Schenectady County dispatch center to open soon
Legislature approves initial funding for operation
SCHENECTADY COUNTY Uniting the county’s dispatchers under one roof has been anything but fast and efficient.
But once all of the separate dispatch centers are combined in a newly constructed building on Hamburg Street in Rotterdam, officials say the result will be a faster, more efficient operation.
The long-discussed consolidation effort — which was awarded a $1 million state grant in 2009 — will start to be realized when eight Niskayuna dispatchers move into the new center around May 12.
“It’s a good project,” Schenectady Mayor Gary McCarthy said. “It’s taken a long time to make happen, but it benefits everybody within the city of Schenectady and Schenectady County.”
The plan is for a new batch of dispatchers to move in each week, with Glenville moving in after Niskayuna, followed by Schenectady and finally Rotterdam, said Joe McQueen, Schenectady County spokesman. That will bring the dispatching services of 25 fire departments, seven police agencies and three emergency medical services into one facility, including the departments of Duanesburg and Princetown that contract with Rotterdam for the service.
The schedule is subject to change to ensure that “everything rolls out as smoothly as possible,” McQueen said.
“The building itself is completed, and now they’re in the process of moving in the technology, moving in the call center — the boards, the phones, the furniture — making the connections, testing the calls coming in and going out to the police and fire departments,” he said.
McCarthy said he is confident that the process of transferring dispatchers to the new center won’t have a negative effect on emergency services in Schenectady. The city accounts for nearly 75 percent of the county’s emergency calls.
“I expect to have a seamless transition so that individuals dialing 911 will notice no difference in terms of our response,” McCarthy said.
The center will be directed by Jeffrey Cunningham, a retired Albany police officer who will earn an annual salary of $88,000.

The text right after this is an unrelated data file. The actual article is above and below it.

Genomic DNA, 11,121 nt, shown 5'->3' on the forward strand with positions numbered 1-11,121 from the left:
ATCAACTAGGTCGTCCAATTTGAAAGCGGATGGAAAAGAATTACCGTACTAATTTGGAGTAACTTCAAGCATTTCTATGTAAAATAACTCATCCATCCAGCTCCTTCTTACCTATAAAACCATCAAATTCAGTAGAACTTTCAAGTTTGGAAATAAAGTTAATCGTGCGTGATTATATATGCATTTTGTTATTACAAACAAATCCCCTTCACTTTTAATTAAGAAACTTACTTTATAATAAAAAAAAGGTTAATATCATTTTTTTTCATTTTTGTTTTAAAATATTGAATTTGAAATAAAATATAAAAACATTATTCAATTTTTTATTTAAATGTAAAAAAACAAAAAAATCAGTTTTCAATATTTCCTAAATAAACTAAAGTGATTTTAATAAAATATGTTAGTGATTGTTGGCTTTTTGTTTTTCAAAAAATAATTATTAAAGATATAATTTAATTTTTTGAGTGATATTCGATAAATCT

The $2.87 million budget to operate what is being called the Unified Communication Center from May 1 through Dec. 31 was approved without discussion by the Schenectady County Legislature Tuesday night.
The new center will take on all dispatchers now employed with the various municipalities, and will be staffed by 46 dispatchers and one clerk.
The county signed a lease to rent the Hamburg Street building for $309,252 over 20 years. The center’s equipment, tower and microwave infrastructure connecting the various public-safety access points will cost approximately $1.9 million, which will be covered by the $1 million state Department of State grant, an estimated $450,000 in other grant funding and about $450,000 in county dollars.
The move will produce an estimated annual savings of about $673,000: $245,852 for Schenectady, $149,509 for Glenville, $101,615 for Niskayuna and $176,657 for Rotterdam.
Schenectady could see even more savings, as it plans to move traffic division employees now working in a building on Albany Street into the portion of the Police Department on Liberty Street now used for dispatching. The city plans to then sell the Albany Street building, which cost nearly $2,000 per month to heat, maintain and cool, McCarthy said.
Rotterdam Town Supervisor Harry Buffardi said the move “brings in high degrees of efficiency for the county.”
“I think it transfers a function into a centralized place were it can be more easily achieved by one or two experts,” he said. “There can’t be five or six or seven experts.”
It will also allow for easier communications among police and fire departments during cross-county police chases and fires that call for mutual aid, McQueen said.
Niskayuna Town Supervisor Joe Landry called the move a “very good consolidation.”
“I think this will continue to provide savings for the municipalities and I think that this is something that will enhance our services,” he said.
Glenville Town Supervisor Chris Koetzle wasn’t as optimistic.
“Operationally, it’s going to impact our town because our dispatchers did so much more than just answer a call,” he said. “They did a lot of administrative tasks for both the police department and the court that we have here in the town. There’s going to be significant issues related to delivering services in that regard for the municipalities.”
Koetzle said the town is considering introducing an electronic kiosk that would cover some of those functions such as providing residents with police and accident reports.
Koetzle cast the sole no vote on the budget when it went before the Municipal Oversight Committee — consisting of representatives from each of the municipalities and led by county Legislator Rory Fluman — last month.
Koetzle said he was concerned that the county has yet to finalize a contract with the union that will represent the dispatch workers when they become county employees. He questioned the projected savings for the towns, since the employees’ wages and benefits would be tied to the union contract.
“There’s still a lot unseen yet,” he said.
McQueen said the employees would continue to work under the conditions of their separate labor union contracts until a new contract for all county dispatch workers is reached. He said members of the oversight committee have been made aware that the contract might not be in place by the time the dispatch center opens.
“The negotiations are still ongoing,” he said.